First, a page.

How to Make a Shoebox Diorama
For a School Project or Just for Fun
The classic shoebox diorama is a childhood rite of passage. Although it can be used for schoolwork, your children may enjoy making them just for fun. Make one with your child today using this step-by-step tutorial.
All you need is a box of some type, some paper, scissors, glue, and basic art supplies such as markers or crayons.
Step One: Create a Base
The base can be anything— the traditional shoebox is only one option. We tend to use tissue boxes because we always have those on hand.
Look around your house and especially the kitchen for any kind of reusable container— cardboard, plastic, or tin. Think creatively! Odd things such as a cookie tin, a juice can, or a plastic ice cream bucket could make for an original diorama. Look at this one using a paper plate! Almost anything can be used.
Step Two: Create the Background
The simplest background could be colored paper: green for grass, blue for sky, brown for earth, blue for water, etc. You could also get creative with patterned papers or draw your own.
Step Three: Make and Place Your Figures
Use coloring pages printed from the Internet to make figures for your diorama. Search for "[your topic] coloring pages" in your favorite search engine.
Color your images and consider how you want to mount them to the diorama. Below is an example of a coloring page I printed for free from Coloring Castle. I drew in tabs based on where I wanted my figures to be located.
If you want to mount a figure to the bottom (which is where I want the flower to be), then leave a one inch tab at the bottom of the picture when you cut it out. Fold back the tab, and glue it to the bottom of the diorama.
If you want it to hang from the top, add a one inch tab to the top.
Another variation is to use string, yarn, or ribbon to suspend objects from the top of the box. In this way, they will swing and give more of a dynamic effect.
And of course, if you want a figure to come out from the side, leave a tab on the side of the image.
You can also use three dimensional paper models in your dioramas. Here are some wonderful free resources for those:
Or look in your toy chest for small figurines that would suit. Or build something from Lego blocks or Sculpey clay if you don't have quite what you need.
Plan your placement of the figures. Once you're sure of the placement, glue them on. I like to use rubber cement so that if something is not quite right, it can be repositioned.
If all of your figures are inside the box, you may want to cover the opening with plastic wrap. For underwater scenes, this makes a more realistic finish.
The Word "Diorama"
comes from Greek roots di (through) + orama (that which is seen, a sight).
Its use, meaning "a small-scale replica of a scene," dates back to 1902.
Uses and Applications for Dioramas
a tool for story telling
a book report
a snapshot of history
a 3D science model
a fun playtime activity
a creative alternative to a birthday, anniversary, or get well card
a 3D scrapbooking project to memorialize a trip or other important event
Use these free printables!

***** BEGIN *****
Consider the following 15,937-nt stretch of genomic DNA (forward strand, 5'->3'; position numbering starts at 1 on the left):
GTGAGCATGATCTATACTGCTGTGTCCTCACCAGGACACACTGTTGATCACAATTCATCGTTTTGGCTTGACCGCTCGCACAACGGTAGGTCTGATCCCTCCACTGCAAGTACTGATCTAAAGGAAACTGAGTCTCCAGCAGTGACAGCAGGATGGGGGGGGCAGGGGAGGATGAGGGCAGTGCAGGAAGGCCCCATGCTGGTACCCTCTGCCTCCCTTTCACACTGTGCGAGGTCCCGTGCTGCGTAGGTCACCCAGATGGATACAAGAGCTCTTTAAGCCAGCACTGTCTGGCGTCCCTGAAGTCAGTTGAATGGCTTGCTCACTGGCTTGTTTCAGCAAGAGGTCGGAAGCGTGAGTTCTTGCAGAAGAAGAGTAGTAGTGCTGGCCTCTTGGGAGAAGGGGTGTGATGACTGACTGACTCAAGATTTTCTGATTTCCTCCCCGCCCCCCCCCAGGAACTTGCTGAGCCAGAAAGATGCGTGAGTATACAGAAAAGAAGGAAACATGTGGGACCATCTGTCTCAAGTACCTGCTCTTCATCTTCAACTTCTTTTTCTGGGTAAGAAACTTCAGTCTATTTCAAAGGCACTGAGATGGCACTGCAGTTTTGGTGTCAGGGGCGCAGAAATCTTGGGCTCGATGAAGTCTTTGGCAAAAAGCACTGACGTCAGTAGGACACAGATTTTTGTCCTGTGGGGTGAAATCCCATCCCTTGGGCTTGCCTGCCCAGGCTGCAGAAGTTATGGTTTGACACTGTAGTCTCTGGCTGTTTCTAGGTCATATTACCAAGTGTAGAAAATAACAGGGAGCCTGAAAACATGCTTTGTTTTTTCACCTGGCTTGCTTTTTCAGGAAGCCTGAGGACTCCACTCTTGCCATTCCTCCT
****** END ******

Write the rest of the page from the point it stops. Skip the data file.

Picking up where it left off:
Try These Dioramas
- Under the Sea Theater Box
One Busy Mama presents a delightful tutorial for making a theater style diorama. The figures can be moved with pipe cleaners that stick out on the top of the box. Very, very fun!
- Dinosaur Diorama in Seven Steps
A great idea for reusing a cardboard box. I love how this was made completely by children. The backgrounds were drawn by hand and the dinosaurs were molded from rainbow clay!
- Making Sea Fans and Coral Reefs
Another ocean scene, but this post from Homeschool Creations is quite original— plastic canvas sea fans plus Playdough coral.
This three tiered scene is a wonderful explanation of the layers of the rainforest.
This ambitious project makes a big impression! Glean some ideas from the photos and directions.
Dover Cut and Assemble Dioramas - Paper Models to Cut Out and Assemble
Dover's cut-and-assemble models are make dioramas easy. Just cut out the full color shapes which are printed on cardstock. Follow the assembly directions to create your 3D models.
When You Don't Have a Box
These variations don't require a box at all. Large sheets of paper, folded into 3D shapes, are all that's required.
- Pyramid Tutorial
The pyramid diorama is also called a triarama. This how-to walks you through the steps with photographs.
- Crayola's Triarama
This shows a possible triarama comparing two seasons in one habitat. Another example features a train ride across Canada.
- Pop-up Doll House Scene
A very clever idea! Use a file folder (or other sturdy cardstock) to make a pop-up scene that can be folded flat for storage.
- How to Make a Pop-Up Photograph
This wikiHow article of 9 steps (with pictures) shows how to put yourself into a pop-up scene using photographs! Very, very neat!
Reproducible Books with Diorama Patterns
The images are photos of projects here were taken from , which have such neat papercrafts, and they are so easy! Just copy the templates, color them in, cut them out, and assemble them. The books are meant to be photocopied rather than consumed, so you can use this book over and over. Scholastic Books